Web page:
Piling on the miles
Compartmentalisation & Practice -  the key to learning new skills
Countersteering - Question and Answer

Braking Rules and Tips
Over-confidence and Riding at the Limit
Practice makes Perfect
The Danger of Misunderstanding
Learning from your Mistakes
A Moment of Inattention
Staying Warm
Staying Awake
Don't just ride for yourself, ride for others
Filtering - what's legal and how to do it
Cornering Problems 1 - Lean or Brake?
Springing into Summer - polishing off the winter rust
Group Riding - Rules and Tips
Awareness of Risk and Risk Management
Cornering Problems 4 - Stability and the "Point and Squirt" technique
Cornering Problems 3 - Staying out of trouble! Pro-active Braking or Acceleration Sense?
Cornering Problems 2 - Staying out of trouble
What is Risk?
Avoiding Diesel
The Vanishing Point - is it enough?
Posture - the key to smoother riding
When the Two Second Rule is not enough
Riding in the Dark
Roundabouts - straight lines, stability and safety
Slow Speed Control
Aquaplaning - what it is and how to deal with it
Rear Observation - when to & when not to!
Staying upright on icy roads
KISS - 'Keep it simple, Stupid' or Low Effort Biking
Overtaking Safety - avoiding vehicles turning right
Proactive versus Reactive Riding
Living with  Lifesavers
Which Foot? The Hendon Shuffle - Question and Answer
Carrying a passenger - Question and Answer
Riding in the rain
Riding in strong winds
Sorry Mate, I didn't see you - an analysis of SMIDSY accidents
Ever gone into a corner too hot and had it tighten up on you?
The Point & Squirt approach to corners
A time to live...
Target Fixation - Question and Answer
The Lurker, the Drifter and the Trimmer
The five most important things I learned as a courier
Overtaking - Questions and Answers
Precision riding - or keeping it simple?
Wide lines, tight lines, right lines - the law of Diminishing Returns
Surface Attraction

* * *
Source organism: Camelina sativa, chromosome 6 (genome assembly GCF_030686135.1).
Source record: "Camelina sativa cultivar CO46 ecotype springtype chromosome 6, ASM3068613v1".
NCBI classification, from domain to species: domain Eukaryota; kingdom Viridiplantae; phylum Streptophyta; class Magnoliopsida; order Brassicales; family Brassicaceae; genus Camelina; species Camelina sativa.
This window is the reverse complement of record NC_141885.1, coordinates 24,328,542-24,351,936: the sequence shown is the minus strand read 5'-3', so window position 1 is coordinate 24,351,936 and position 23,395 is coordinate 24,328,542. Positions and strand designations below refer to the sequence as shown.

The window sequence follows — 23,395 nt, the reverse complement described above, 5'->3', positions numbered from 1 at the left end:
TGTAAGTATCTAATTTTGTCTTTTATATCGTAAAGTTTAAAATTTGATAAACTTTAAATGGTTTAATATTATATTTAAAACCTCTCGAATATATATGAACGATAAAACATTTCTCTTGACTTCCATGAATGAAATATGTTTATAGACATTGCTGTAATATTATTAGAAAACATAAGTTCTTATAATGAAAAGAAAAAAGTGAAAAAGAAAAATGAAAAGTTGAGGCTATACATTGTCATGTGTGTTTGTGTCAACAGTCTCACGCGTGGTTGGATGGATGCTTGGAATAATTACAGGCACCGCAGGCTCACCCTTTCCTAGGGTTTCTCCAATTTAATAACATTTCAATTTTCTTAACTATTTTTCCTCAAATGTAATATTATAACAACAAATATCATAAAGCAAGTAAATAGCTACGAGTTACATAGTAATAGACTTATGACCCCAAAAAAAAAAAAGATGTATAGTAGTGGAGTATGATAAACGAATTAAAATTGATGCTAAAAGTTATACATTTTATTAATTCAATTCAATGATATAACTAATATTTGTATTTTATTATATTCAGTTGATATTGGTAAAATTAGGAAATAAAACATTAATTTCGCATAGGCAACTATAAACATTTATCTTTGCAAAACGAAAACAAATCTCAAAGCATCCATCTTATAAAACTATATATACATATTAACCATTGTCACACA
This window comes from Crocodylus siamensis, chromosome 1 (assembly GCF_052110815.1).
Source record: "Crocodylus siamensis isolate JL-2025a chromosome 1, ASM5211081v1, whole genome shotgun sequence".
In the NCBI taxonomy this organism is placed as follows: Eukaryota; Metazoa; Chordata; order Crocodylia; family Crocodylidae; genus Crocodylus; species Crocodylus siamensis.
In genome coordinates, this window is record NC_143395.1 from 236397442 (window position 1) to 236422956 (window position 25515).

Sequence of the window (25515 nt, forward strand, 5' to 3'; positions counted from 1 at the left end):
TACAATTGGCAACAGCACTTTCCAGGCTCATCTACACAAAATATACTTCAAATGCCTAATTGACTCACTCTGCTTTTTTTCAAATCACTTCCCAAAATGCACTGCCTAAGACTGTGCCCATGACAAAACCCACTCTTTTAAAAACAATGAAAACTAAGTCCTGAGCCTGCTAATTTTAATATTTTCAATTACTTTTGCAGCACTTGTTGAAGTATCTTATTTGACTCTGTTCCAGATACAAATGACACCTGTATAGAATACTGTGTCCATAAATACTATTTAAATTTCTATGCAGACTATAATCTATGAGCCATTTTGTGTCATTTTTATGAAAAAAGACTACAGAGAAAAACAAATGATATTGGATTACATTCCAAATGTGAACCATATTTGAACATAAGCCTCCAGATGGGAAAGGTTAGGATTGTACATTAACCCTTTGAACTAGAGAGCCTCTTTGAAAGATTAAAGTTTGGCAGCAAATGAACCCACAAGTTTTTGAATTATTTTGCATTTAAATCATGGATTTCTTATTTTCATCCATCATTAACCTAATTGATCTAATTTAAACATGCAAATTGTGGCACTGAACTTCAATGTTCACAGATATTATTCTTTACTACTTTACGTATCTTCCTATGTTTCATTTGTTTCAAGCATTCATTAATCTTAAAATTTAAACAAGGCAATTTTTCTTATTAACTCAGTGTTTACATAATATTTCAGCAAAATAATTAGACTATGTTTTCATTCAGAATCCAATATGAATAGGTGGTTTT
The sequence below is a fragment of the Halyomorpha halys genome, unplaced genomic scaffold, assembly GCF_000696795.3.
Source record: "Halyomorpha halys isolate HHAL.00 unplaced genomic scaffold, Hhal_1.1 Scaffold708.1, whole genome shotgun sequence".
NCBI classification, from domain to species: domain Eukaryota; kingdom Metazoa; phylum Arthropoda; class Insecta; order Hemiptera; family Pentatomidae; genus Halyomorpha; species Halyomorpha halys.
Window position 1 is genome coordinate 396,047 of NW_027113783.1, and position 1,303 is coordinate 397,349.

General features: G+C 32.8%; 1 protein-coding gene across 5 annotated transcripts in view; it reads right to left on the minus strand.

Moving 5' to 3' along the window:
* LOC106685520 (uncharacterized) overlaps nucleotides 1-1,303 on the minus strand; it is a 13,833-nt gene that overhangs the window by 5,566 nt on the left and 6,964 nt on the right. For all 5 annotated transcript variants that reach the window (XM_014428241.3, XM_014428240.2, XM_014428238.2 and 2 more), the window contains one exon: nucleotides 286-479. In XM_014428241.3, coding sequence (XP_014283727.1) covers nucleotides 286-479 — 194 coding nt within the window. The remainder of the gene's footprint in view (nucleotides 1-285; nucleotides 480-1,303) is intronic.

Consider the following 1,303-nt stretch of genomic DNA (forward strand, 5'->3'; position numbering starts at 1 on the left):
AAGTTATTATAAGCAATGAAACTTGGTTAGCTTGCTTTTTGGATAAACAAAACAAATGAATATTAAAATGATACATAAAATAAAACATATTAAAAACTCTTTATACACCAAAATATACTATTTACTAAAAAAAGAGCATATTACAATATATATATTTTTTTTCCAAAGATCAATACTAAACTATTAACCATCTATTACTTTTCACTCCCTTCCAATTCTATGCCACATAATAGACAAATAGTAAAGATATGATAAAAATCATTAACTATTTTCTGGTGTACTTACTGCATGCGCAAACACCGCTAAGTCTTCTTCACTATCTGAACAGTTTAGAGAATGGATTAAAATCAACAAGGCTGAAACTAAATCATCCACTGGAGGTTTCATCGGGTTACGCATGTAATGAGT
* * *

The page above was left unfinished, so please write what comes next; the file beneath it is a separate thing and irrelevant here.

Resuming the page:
Euphoria - when your riding is just too good to be true
Straight line -vs- trail braking
Sit back, close your eyes, relax... and hope for the best
Before you overtake, do you...?
Do you need to blip the throttle on a downshift?
Holiday Riding Tips 1 - Dealing with hairpins (a new occasional series)
Holiday Riding Tips 2 - The (drive on the) Right Stuff
Why SMIDSYs happen
Avoiding dehydration - riding in hot weather
Riding errors - and avoiding them
Season of mists and mellow fruitfulness - riding in fog
Where does Point and Squirt come from?
Overtaking - lifesavers and following distances
Offsiding - what is it, and why you should think before you do it!
Anger Management - dealing with "red mist" and "road rage"
That indefinable gloss
Overtaking on left-handers - experts only or best avoided?
Apex or Exit - what's important when cornering?

Developing 'Spidy Sense'

Armchair Riding - how to improve summer skills in winter

Working towards a BTEC in post-test instruction part 1

Working towards a BTEC in post-test instruction part 2

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IMPORTANT: The information on the Survival Skills website is for your general information and personal use and should be taken as a guide only. Survival Skills Rider Training provides no warranty or guarantee as to the accuracy, timeliness, performance, completeness, clarity, fitness or suitability of the information and materials found or offered on this website for any particular purpose and we expressly exclude liability for any such inaccuracies or errors to the fullest extent permitted by law. It shall be your own responsibility to ensure that any products, services or information available through this website meet your specific requirements and you acknowledge use of any information and materials is entirely at your own risk, and that neither Kevin Williams nor Survival Skills can accept responsibility for your interpretation or use of this information or materials. The content of these pages is subject to change without notice.